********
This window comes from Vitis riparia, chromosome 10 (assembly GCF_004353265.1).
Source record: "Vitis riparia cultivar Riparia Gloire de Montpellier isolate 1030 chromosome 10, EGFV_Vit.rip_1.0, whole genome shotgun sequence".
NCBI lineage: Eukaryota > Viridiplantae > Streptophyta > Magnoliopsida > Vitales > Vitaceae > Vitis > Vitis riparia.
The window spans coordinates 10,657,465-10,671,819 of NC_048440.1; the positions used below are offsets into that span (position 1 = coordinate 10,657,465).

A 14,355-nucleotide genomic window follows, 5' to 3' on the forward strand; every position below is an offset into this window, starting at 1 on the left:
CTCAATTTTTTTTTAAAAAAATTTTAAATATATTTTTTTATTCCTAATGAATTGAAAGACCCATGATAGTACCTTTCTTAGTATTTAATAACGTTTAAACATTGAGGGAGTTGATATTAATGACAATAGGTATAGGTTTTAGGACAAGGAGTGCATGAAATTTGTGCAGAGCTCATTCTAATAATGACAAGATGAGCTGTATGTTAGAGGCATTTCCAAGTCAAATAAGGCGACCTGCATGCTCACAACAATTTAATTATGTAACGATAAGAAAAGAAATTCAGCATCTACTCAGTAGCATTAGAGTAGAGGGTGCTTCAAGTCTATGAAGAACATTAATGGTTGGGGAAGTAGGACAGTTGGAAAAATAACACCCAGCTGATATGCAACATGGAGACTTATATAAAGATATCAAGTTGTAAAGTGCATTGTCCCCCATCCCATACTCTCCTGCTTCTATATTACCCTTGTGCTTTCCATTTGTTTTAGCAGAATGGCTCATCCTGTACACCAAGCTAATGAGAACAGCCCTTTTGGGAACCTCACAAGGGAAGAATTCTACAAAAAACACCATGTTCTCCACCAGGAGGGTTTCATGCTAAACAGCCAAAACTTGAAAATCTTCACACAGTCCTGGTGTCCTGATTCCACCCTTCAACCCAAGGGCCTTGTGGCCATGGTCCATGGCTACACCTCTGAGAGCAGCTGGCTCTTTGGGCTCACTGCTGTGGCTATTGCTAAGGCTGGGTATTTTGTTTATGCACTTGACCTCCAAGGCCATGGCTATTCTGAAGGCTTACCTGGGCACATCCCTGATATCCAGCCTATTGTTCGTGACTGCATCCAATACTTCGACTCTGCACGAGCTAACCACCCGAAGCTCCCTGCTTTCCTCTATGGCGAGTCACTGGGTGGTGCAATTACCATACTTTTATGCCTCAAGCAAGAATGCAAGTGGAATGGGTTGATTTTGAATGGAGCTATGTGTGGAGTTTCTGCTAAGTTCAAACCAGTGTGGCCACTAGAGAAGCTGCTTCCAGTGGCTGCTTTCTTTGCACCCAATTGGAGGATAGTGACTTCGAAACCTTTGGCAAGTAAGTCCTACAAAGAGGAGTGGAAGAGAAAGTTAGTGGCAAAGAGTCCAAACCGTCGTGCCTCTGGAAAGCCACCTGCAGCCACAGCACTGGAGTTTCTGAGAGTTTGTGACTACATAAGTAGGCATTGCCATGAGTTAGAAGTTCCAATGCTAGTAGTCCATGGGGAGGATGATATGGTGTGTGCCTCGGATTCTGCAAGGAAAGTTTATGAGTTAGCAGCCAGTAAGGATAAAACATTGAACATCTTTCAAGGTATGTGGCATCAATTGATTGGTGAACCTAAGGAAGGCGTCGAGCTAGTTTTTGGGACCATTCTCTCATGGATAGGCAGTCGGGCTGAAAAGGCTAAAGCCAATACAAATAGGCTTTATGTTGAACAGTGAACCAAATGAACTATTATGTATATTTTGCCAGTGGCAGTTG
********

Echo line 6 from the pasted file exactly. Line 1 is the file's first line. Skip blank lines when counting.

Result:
CTCAATTTTTTTTTAAAAAAATTTTAAATATATTTTTTTATTCCTAATGAATTGAAAGACCCATGATAGTACCTTTCTTAGTATTTAATAACGTTTAAACATTGAGGGAGTTGATATTAATGACAATAGGTATAGGTTTTAGGACAAGGAGTGCATGAAATTTGTGCAGAGCTCATTCTAATAATGACAAGATGAGCTGTATGTTAGAGGCATTTCCAAGTCAAATAAGGCGACCTGCATGCTCACAACAATTTAATTATGTAACGATAAGAAAAGAAATTCAGCATCTACTCAGTAGCATTAGAGTAGAGGGTGCTTCAAGTCTATGAAGAACATTAATGGTTGGGGAAGTAGGACAGTTGGAAAAATAACACCCAGCTGATATGCAACATGGAGACTTATATAAAGATATCAAGTTGTAAAGTGCATTGTCCCCCATCCCATACTCTCCTGCTTCTATATTACCCTTGTGCTTTCCATTTGTTTTAGCAGAATGGCTCATCCTGTACACCAAGCTAATGAGAACAGCCCTTTTGGGAACCTCACAAGGGAAGAATTCTACAAAAAACACCATGTTCTCCACCAGGAGGGTTTCATGCTAAACAGCCAAAACTTGAAAATCTTCACACAGTCCTGGTGTCCTGATTCCACCCTTCAACCCAAGGGCCTTGTGGCCATGGTCCATGGCTACACCTCTGAGAGCAGCTGGCTCTTTGGGCTCACTGCTGTGGCTATTGCTAAGGCTGGGTATTTTGTTTATGCACTTGACCTCCAAGGCCATGGCTATTCTGAAGGCTTACCTGGGCACATCCCTGATATCCAGCCTATTGTTCGTGACTGCATCCAATACTTCGACTCTGCACGAGCTAACCACCCGAAGCTCCCTGCTTTCCTCTATGGCGAGTCACTGGGTGGTGCAATTACCATACTTTTATGCCTCAAGCAAGAATGCAAGTGGAATGGGTTGATTTTGAATGGAGCTATGTGTGGAGTTTCTGCTAAGTTCAAACCAGTGTGGCCACTAGAGAAGCTGCTTCCAGTGGCTGCTTTCTTTGCACCCAATTGGAGGATAGTGACTTCGAAACCTTTGGCAAGTAAGTCCTACAAAGAGGAGTGGAAGAGAAAGTTAGTGGCAAAGAGTCCAAACCGTCGTGCCTCTGGAAAGCCACCTGCAGCCACAGCACTGGAGTTTCTGAGAGTTTGTGACTACATAAGTAGGCATTGCCATGAGTTAGAAGTTCCAATGCTAGTAGTCCATGGGGAGGATGATATGGTGTGTGCCTCGGATTCTGCAAGGAAAGTTTATGAGTTAGCAGCCAGTAAGGATAAAACATTGAACATCTTTCAAGGTATGTGGCATCAATTGATTGGTGAACCTAAGGAAGGCGTCGAGCTAGTTTTTGGGACCATTCTCTCATGGATAGGCAGTCGGGCTGAAAAGGCTAAAGCCAATACAAATAGGCTTTATGTTGAACAGTGAACCAAATGAACTATTATGTATATTTTGCCAGTGGCAGTTG